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Board # 92 : Military Veteran Students’ Pathways in Engineering Education (Year 3 )

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Conference

2017 ASEE Annual Conference & Exposition

Location

Columbus, Ohio

Publication Date

June 24, 2017

Start Date

June 24, 2017

End Date

June 28, 2017

Conference Session

NSF Grantees Poster Session

Tagged Topics

Diversity and NSF Grantees Poster Session

Page Count

8

Permanent URL

https://peer.asee.org/27956

Download Count

62

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Paper Authors

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Susan M Lord University of San Diego

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Susan M. Lord received a B.S. from Cornell University and the M.S. and Ph.D. from Stanford University. She is currently Professor and Chair of Electrical Engineering at the University of San Diego. Her teaching and research interests include electronics, optoelectronics, materials science, first year engineering courses, feminist and liberative pedagogies, engineering student persistence, and student autonomy. Her research has been sponsored by the National Science Foundation (NSF). Dr. Lord is a fellow of the ASEE and IEEE and is active in the engineering education community including serving as General Co-Chair of the 2006 Frontiers in Education (FIE) Conference, on the FIE Steering Committee, and as President of the IEEE Education Society for 2009-2010. She is an Associate Editor of the IEEE Transactions on Education. She and her coauthors were awarded the 2011 Wickenden Award for the best paper in the Journal of Engineering Education and the 2011 and 2015 Best Paper Awards for the IEEE Transactions on Education. In Spring 2012, Dr. Lord spent a sabbatical at Southeast University in Nanjing, China teaching and doing research.

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Catherine E. Brawner Research Triangle Educational Consultants

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Catherine E. Brawner is President of Research Triangle Educational Consultants. She received her Ph.D.in Educational Resear ih and Policy Analysis from NC State University in 1996. She also has an MBA from Indiana University (Bloomington) and a bachelor’s degree from Duke University. She specializes in evaluation and research in engineering education, computer science education, teacher education, and technology education. Dr. Brawner is a founding member and former treasurer of Research Triangle Park Evaluators, an American Evaluation Association affiliate organization and is a member of the American Educational Research Association and American Evaluation Association, in addition to ASEE. Dr. Brawner is also an Extension Services Consultant for the National Center for Women in Information Technology (NCWIT) and, in that role, advises computer science departments on diversifying their under-graduate student population. Dr. Brawner previously served as principal evaluator of a number of NSF-sponsored projects in engineering and computer science education. She remains an active researcher with MIDFIELD, studying gender issues, transfers, and matriculation models in engineering.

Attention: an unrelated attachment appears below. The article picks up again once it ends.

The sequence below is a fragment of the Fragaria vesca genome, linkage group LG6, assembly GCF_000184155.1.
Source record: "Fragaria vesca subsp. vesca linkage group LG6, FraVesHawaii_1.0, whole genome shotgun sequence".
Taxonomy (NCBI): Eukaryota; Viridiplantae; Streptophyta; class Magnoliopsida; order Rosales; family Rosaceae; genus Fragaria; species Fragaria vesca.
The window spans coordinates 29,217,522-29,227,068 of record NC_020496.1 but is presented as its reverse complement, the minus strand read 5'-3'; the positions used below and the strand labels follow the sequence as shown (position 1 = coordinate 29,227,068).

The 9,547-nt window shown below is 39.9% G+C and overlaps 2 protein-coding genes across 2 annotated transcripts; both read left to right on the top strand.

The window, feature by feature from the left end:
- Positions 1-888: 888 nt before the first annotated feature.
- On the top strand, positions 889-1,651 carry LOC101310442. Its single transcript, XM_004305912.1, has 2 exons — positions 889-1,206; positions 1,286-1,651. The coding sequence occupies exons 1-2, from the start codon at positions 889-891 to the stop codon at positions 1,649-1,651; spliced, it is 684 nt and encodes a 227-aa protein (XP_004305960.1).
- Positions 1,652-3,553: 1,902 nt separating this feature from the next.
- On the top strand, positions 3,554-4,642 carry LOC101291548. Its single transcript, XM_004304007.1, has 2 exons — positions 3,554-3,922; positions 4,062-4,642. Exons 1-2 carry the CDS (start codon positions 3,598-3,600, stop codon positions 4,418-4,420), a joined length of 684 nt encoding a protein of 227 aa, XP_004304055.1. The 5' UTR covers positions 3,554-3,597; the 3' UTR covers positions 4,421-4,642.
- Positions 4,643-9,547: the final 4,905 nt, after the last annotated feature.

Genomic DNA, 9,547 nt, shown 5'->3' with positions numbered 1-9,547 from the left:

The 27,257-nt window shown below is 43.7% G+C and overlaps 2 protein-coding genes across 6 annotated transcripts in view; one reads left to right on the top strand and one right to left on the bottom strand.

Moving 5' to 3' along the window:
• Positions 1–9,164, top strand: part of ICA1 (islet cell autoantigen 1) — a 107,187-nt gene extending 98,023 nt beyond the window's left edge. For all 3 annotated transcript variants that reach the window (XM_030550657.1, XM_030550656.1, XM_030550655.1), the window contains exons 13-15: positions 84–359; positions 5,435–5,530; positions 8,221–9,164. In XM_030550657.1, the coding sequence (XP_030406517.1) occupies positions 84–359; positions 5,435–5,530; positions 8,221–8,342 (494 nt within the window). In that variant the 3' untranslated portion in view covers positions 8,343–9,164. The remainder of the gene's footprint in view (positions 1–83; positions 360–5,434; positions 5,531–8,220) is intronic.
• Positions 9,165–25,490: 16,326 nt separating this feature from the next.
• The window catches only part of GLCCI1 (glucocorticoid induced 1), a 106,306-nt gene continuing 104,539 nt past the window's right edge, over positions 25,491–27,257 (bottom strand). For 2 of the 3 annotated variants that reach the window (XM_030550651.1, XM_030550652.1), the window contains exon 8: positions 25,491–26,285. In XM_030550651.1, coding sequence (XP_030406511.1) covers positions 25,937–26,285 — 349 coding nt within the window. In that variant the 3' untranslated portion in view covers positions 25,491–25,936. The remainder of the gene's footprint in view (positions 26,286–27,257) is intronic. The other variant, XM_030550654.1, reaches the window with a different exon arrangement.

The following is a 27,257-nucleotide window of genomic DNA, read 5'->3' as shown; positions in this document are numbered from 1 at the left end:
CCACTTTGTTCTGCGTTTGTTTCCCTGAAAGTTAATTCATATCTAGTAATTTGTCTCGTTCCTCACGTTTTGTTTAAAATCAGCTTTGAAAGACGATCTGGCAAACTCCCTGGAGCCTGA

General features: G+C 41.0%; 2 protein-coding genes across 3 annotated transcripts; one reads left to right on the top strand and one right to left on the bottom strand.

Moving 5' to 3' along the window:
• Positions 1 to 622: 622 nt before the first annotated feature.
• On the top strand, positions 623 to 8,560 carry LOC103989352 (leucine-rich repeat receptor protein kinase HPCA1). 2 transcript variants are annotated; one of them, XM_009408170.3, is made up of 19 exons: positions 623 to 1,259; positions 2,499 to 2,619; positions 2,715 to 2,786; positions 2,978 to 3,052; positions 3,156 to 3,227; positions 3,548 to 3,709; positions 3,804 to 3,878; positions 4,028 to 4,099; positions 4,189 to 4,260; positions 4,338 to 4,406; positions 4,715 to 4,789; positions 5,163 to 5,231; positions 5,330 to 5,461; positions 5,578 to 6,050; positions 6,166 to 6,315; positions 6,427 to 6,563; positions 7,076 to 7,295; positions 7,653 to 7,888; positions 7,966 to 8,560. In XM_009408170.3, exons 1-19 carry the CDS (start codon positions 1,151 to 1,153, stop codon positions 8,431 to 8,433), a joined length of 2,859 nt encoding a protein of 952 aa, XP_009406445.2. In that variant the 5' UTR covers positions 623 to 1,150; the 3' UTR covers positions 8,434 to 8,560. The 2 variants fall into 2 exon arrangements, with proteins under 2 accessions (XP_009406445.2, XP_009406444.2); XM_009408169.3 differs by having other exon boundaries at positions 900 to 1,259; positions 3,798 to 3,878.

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Catherine Mobley Clemson University

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Catherine Mobley, Ph.D., is a Professor of Sociology at Clemson University. She has over 20 years experience in project and program evaluation and has worked for a variety of consulting firms, non-profit agencies, and government organizations, including the Rand Corporation, the American Association of Retired Persons, the U.S. Department of Education, and the Walter Reed Army Institute of Research. Since 2004, she been a member of the NSF-funded MIDFIELD research project on engineering education; she has served as a Co-PI on three research projects, including one on transfer students and another on student veterans in engineering.